( The Prophet )
Among the best-known and most feared Indians of the nineteenth century, the Prophet and his brother, Techumseh, were Shawnee leaders of a fervent movement to instill Indian unity in the Ohio Valley from 1805 through the War of 1812.
Angered by the Jefferson administrations's attempts to gain Indian lands through piecemeal cessions, the Prophet preached resistance.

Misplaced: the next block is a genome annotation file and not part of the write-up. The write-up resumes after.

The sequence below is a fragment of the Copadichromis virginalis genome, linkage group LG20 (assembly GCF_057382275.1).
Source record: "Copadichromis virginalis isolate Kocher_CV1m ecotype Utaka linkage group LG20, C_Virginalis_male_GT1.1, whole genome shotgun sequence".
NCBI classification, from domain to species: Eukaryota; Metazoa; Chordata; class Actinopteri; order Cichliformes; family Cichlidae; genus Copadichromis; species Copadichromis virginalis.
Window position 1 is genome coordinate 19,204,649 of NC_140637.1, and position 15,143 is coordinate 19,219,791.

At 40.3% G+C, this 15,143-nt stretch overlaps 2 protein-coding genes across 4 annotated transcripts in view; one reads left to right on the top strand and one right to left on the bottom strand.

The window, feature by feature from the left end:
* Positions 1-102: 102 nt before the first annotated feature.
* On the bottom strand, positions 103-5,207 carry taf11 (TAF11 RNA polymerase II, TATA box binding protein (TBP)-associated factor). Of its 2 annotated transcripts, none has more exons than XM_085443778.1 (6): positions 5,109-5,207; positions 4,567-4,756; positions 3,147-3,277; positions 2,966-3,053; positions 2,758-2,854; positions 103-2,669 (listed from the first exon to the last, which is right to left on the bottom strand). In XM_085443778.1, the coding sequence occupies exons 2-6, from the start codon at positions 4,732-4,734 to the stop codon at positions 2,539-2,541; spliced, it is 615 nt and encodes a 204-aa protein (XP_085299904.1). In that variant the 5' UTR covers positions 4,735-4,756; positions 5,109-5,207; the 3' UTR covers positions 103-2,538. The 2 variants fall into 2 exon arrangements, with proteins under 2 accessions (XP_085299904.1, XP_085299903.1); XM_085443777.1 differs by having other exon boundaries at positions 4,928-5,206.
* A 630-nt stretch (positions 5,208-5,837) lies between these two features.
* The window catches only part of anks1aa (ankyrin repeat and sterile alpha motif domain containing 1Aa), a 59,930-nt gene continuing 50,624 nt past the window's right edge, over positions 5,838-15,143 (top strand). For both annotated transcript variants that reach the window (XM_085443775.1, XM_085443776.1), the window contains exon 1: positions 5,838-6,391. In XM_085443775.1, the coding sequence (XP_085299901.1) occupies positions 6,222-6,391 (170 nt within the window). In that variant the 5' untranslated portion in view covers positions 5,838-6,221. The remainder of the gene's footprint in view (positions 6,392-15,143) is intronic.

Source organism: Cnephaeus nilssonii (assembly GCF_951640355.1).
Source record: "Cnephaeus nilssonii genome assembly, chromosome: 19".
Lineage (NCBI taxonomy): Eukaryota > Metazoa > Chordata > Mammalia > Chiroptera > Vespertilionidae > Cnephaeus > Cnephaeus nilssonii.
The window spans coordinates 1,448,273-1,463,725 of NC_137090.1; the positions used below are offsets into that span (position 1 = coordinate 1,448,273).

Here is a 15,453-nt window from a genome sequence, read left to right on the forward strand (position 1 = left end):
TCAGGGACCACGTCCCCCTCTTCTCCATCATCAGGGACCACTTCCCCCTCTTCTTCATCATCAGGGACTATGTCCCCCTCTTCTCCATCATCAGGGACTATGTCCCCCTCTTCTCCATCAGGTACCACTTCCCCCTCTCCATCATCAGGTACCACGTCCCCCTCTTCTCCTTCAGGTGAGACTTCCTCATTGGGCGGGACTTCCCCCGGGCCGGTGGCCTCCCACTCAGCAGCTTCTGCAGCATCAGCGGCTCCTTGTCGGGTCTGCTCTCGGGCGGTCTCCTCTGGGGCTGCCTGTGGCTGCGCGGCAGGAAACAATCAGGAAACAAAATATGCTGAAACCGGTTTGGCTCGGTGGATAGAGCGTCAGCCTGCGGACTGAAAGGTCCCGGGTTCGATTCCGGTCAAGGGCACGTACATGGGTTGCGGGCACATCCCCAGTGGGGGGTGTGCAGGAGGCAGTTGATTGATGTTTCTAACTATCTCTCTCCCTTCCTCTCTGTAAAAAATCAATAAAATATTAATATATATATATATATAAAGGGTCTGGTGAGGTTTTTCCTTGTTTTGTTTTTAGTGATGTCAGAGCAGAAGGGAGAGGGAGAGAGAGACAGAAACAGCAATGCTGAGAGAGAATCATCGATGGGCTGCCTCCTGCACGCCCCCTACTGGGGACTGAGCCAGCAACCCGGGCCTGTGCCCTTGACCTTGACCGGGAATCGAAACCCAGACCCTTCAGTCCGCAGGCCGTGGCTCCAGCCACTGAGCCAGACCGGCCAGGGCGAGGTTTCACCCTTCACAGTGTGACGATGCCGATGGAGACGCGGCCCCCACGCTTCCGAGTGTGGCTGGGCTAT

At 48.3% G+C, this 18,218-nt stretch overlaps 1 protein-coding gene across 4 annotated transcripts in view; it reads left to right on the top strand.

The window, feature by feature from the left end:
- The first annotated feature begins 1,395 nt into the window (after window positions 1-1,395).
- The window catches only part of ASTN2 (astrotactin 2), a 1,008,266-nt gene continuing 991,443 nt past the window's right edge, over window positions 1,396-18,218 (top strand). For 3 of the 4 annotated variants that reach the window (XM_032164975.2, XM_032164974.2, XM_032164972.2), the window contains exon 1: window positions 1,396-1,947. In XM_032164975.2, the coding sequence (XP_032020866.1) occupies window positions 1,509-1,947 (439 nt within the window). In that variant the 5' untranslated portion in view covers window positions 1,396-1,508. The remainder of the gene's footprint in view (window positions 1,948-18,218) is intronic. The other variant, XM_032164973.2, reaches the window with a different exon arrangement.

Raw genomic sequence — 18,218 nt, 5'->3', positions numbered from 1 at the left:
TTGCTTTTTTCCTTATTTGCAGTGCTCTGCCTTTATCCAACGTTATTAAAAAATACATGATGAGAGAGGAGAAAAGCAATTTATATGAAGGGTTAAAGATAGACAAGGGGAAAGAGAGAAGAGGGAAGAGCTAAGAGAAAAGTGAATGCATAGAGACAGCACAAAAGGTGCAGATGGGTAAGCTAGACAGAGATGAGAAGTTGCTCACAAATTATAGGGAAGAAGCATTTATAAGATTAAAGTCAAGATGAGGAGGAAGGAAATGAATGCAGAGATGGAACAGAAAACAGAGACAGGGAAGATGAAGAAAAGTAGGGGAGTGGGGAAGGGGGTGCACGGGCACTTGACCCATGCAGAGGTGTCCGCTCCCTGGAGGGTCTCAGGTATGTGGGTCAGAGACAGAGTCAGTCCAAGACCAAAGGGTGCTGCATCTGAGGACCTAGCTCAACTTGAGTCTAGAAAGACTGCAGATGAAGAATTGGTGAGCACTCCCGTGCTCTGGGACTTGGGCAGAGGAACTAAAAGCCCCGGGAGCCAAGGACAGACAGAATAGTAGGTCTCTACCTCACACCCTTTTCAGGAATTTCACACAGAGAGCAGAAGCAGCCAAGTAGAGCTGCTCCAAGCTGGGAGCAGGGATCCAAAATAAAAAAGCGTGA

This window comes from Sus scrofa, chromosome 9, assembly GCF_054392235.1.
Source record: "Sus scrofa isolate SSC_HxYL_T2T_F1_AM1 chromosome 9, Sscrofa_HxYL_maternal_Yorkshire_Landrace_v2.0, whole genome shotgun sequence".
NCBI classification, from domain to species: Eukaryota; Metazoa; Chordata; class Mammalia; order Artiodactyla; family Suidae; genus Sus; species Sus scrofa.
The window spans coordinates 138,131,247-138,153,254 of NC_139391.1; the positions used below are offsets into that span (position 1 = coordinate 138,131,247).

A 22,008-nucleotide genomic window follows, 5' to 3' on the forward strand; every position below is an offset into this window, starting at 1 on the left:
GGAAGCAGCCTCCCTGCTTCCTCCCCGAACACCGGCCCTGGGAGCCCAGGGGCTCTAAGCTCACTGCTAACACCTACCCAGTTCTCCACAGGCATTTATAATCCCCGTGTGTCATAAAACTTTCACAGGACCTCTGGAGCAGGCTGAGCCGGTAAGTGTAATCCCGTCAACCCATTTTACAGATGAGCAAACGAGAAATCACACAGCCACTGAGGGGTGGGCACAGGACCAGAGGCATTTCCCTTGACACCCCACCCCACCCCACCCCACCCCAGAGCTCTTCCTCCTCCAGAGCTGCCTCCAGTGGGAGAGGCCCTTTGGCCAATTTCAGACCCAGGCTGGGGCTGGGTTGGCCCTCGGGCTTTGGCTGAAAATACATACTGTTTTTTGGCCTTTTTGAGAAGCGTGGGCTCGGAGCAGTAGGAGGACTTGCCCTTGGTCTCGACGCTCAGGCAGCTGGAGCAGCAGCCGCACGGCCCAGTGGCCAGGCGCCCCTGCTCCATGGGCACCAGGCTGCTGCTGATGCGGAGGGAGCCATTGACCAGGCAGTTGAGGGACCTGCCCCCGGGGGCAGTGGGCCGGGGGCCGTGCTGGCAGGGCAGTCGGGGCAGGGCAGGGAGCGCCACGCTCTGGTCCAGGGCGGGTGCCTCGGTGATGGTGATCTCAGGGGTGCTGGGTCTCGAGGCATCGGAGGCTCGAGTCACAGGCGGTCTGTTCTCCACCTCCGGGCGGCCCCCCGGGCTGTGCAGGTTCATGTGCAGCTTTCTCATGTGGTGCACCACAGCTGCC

He also rejected Jeffersonian suggestions about Indian assimilation, and urged instead that Indians retain their own culture.
By 1811 his resistance movement had led to sporadic warfare in the Old Northwest.
But in November of that year, William Henry Harrison routed the Prophet and his allies near Tippecanoe in the Indiana Territory.
The destruction of this Indian confederacy effectively opened the Ohio River Valley to white settlement.